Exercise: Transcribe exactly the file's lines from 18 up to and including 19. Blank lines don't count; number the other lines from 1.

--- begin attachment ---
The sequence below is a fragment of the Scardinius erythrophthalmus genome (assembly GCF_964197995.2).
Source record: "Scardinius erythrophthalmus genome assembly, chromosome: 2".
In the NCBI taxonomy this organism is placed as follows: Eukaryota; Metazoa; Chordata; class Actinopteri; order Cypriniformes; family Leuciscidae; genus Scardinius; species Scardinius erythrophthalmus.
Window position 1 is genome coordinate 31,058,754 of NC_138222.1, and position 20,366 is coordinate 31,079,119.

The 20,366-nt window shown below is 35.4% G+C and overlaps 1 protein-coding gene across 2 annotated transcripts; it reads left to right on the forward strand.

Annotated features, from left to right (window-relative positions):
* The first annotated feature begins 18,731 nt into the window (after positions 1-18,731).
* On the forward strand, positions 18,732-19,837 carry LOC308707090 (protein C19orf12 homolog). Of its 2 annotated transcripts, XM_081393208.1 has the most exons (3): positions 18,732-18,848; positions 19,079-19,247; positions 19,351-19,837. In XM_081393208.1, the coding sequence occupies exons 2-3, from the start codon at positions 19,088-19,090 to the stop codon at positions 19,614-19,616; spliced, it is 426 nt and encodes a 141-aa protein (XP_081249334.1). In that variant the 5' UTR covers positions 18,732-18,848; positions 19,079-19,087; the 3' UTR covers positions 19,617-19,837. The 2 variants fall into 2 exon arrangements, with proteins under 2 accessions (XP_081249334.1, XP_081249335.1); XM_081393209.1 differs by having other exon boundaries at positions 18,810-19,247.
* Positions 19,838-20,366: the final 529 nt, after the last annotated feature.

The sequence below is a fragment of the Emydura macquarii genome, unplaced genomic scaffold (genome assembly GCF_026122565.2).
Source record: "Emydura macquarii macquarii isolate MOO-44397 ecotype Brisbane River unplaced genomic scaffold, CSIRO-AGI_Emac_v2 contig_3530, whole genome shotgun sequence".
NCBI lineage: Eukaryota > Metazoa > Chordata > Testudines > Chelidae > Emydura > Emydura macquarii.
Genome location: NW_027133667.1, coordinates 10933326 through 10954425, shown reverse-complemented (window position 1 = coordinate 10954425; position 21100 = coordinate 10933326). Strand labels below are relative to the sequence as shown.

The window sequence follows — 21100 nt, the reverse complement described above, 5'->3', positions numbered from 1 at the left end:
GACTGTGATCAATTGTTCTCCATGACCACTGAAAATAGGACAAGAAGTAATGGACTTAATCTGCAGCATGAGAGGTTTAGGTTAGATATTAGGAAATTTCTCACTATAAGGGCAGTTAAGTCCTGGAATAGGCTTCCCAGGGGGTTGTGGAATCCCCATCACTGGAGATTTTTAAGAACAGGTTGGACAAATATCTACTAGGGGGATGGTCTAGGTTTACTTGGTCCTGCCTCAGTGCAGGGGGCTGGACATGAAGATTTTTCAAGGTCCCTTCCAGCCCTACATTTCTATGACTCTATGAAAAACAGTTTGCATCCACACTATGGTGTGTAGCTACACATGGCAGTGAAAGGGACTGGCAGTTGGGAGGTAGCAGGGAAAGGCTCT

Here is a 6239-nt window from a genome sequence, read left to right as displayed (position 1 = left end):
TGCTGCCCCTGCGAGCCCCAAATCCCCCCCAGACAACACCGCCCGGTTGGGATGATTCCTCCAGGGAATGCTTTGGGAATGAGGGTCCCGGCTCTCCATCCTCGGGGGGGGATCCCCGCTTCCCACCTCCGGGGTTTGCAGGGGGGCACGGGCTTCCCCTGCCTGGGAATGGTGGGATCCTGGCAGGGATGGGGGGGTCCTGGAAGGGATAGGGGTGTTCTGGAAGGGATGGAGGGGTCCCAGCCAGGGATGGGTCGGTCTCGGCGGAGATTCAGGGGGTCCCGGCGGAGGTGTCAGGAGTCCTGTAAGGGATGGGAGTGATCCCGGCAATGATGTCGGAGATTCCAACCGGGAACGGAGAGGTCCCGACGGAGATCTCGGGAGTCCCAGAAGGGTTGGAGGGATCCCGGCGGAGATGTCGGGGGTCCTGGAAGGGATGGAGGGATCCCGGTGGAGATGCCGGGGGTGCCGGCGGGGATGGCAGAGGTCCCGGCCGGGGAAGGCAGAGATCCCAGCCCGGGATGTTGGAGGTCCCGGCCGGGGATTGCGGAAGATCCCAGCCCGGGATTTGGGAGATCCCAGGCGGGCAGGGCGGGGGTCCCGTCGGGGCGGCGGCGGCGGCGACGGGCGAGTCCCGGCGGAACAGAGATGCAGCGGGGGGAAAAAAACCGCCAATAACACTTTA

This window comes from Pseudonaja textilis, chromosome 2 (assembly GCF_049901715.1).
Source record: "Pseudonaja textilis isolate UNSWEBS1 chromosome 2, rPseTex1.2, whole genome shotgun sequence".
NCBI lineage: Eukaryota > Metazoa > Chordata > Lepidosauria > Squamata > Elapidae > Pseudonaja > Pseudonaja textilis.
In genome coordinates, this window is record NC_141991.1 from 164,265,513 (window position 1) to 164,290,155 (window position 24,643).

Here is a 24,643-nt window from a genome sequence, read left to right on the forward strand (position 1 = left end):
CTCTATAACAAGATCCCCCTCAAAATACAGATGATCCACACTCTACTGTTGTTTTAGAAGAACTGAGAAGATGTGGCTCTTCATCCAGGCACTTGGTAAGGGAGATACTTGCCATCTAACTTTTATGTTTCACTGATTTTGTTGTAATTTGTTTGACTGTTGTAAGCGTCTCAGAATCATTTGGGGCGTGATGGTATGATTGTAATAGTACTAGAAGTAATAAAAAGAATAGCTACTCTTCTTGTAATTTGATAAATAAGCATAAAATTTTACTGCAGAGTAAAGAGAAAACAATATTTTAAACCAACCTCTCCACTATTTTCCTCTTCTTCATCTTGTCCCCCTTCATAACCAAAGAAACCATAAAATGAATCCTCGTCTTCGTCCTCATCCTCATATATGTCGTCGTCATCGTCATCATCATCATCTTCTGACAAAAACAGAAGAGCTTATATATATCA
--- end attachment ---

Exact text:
This window comes from Pseudonaja textilis, chromosome 2 (assembly GCF_049901715.1).
Source record: "Pseudonaja textilis isolate UNSWEBS1 chromosome 2, rPseTex1.2, whole genome shotgun sequence".